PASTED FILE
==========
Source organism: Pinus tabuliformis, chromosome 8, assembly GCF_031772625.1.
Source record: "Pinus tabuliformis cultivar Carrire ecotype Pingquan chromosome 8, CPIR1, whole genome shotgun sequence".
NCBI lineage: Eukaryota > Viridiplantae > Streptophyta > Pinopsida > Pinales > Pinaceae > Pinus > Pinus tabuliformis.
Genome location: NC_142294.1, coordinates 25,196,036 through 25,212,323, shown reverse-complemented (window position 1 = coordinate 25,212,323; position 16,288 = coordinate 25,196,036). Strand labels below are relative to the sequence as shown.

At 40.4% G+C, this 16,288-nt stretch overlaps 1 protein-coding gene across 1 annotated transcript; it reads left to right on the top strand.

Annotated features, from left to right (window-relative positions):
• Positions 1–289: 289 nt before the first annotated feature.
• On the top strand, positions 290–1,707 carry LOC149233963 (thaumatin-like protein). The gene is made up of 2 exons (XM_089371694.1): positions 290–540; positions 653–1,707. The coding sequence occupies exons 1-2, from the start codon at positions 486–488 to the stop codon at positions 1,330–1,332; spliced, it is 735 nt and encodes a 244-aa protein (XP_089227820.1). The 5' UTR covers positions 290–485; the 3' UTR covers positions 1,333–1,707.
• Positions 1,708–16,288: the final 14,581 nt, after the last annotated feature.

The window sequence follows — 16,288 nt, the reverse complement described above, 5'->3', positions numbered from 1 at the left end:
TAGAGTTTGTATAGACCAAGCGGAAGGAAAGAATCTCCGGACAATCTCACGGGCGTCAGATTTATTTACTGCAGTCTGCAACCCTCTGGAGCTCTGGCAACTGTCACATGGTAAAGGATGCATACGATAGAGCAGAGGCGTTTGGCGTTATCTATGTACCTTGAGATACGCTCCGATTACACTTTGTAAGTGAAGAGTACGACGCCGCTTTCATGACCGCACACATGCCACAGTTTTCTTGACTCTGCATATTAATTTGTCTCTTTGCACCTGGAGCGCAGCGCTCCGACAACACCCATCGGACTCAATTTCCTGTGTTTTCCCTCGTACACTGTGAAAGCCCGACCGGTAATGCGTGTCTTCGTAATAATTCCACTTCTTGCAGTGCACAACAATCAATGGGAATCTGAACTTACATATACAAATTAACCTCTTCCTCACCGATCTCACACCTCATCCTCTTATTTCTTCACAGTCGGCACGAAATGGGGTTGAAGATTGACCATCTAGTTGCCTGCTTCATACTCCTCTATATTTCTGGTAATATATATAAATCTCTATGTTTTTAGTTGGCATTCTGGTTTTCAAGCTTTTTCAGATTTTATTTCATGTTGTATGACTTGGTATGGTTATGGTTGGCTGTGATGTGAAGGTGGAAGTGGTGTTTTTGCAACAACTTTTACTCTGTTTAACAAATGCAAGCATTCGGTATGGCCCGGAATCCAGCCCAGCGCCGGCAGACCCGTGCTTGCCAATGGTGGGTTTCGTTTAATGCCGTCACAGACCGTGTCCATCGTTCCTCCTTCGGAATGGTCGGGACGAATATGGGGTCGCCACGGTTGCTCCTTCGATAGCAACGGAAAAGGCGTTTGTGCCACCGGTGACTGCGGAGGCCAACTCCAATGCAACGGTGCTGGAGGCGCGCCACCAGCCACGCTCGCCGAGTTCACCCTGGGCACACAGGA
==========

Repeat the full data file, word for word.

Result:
Source organism: Pinus tabuliformis, chromosome 8, assembly GCF_031772625.1.
Source record: "Pinus tabuliformis cultivar Carrire ecotype Pingquan chromosome 8, CPIR1, whole genome shotgun sequence".
NCBI lineage: Eukaryota > Viridiplantae > Streptophyta > Pinopsida > Pinales > Pinaceae > Pinus > Pinus tabuliformis.
Genome location: NC_142294.1, coordinates 25,196,036 through 25,212,323, shown reverse-complemented (window position 1 = coordinate 25,212,323; position 16,288 = coordinate 25,196,036). Strand labels below are relative to the sequence as shown.

At 40.4% G+C, this 16,288-nt stretch overlaps 1 protein-coding gene across 1 annotated transcript; it reads left to right on the top strand.

Annotated features, from left to right (window-relative positions):
• Positions 1–289: 289 nt before the first annotated feature.
• On the top strand, positions 290–1,707 carry LOC149233963 (thaumatin-like protein). The gene is made up of 2 exons (XM_089371694.1): positions 290–540; positions 653–1,707. The coding sequence occupies exons 1-2, from the start codon at positions 486–488 to the stop codon at positions 1,330–1,332; spliced, it is 735 nt and encodes a 244-aa protein (XP_089227820.1). The 5' UTR covers positions 290–485; the 3' UTR covers positions 1,333–1,707.
• Positions 1,708–16,288: the final 14,581 nt, after the last annotated feature.

The window sequence follows — 16,288 nt, the reverse complement described above, 5'->3', positions numbered from 1 at the left end:
TAGAGTTTGTATAGACCAAGCGGAAGGAAAGAATCTCCGGACAATCTCACGGGCGTCAGATTTATTTACTGCAGTCTGCAACCCTCTGGAGCTCTGGCAACTGTCACATGGTAAAGGATGCATACGATAGAGCAGAGGCGTTTGGCGTTATCTATGTACCTTGAGATACGCTCCGATTACACTTTGTAAGTGAAGAGTACGACGCCGCTTTCATGACCGCACACATGCCACAGTTTTCTTGACTCTGCATATTAATTTGTCTCTTTGCACCTGGAGCGCAGCGCTCCGACAACACCCATCGGACTCAATTTCCTGTGTTTTCCCTCGTACACTGTGAAAGCCCGACCGGTAATGCGTGTCTTCGTAATAATTCCACTTCTTGCAGTGCACAACAATCAATGGGAATCTGAACTTACATATACAAATTAACCTCTTCCTCACCGATCTCACACCTCATCCTCTTATTTCTTCACAGTCGGCACGAAATGGGGTTGAAGATTGACCATCTAGTTGCCTGCTTCATACTCCTCTATATTTCTGGTAATATATATAAATCTCTATGTTTTTAGTTGGCATTCTGGTTTTCAAGCTTTTTCAGATTTTATTTCATGTTGTATGACTTGGTATGGTTATGGTTGGCTGTGATGTGAAGGTGGAAGTGGTGTTTTTGCAACAACTTTTACTCTGTTTAACAAATGCAAGCATTCGGTATGGCCCGGAATCCAGCCCAGCGCCGGCAGACCCGTGCTTGCCAATGGTGGGTTTCGTTTAATGCCGTCACAGACCGTGTCCATCGTTCCTCCTTCGGAATGGTCGGGACGAATATGGGGTCGCCACGGTTGCTCCTTCGATAGCAACGGAAAAGGCGTTTGTGCCACCGGTGACTGCGGAGGCCAACTCCAATGCAACGGTGCTGGAGGCGCGCCACCAGCCACGCTCGCCGAGTTCACCCTGGGCACACAGGA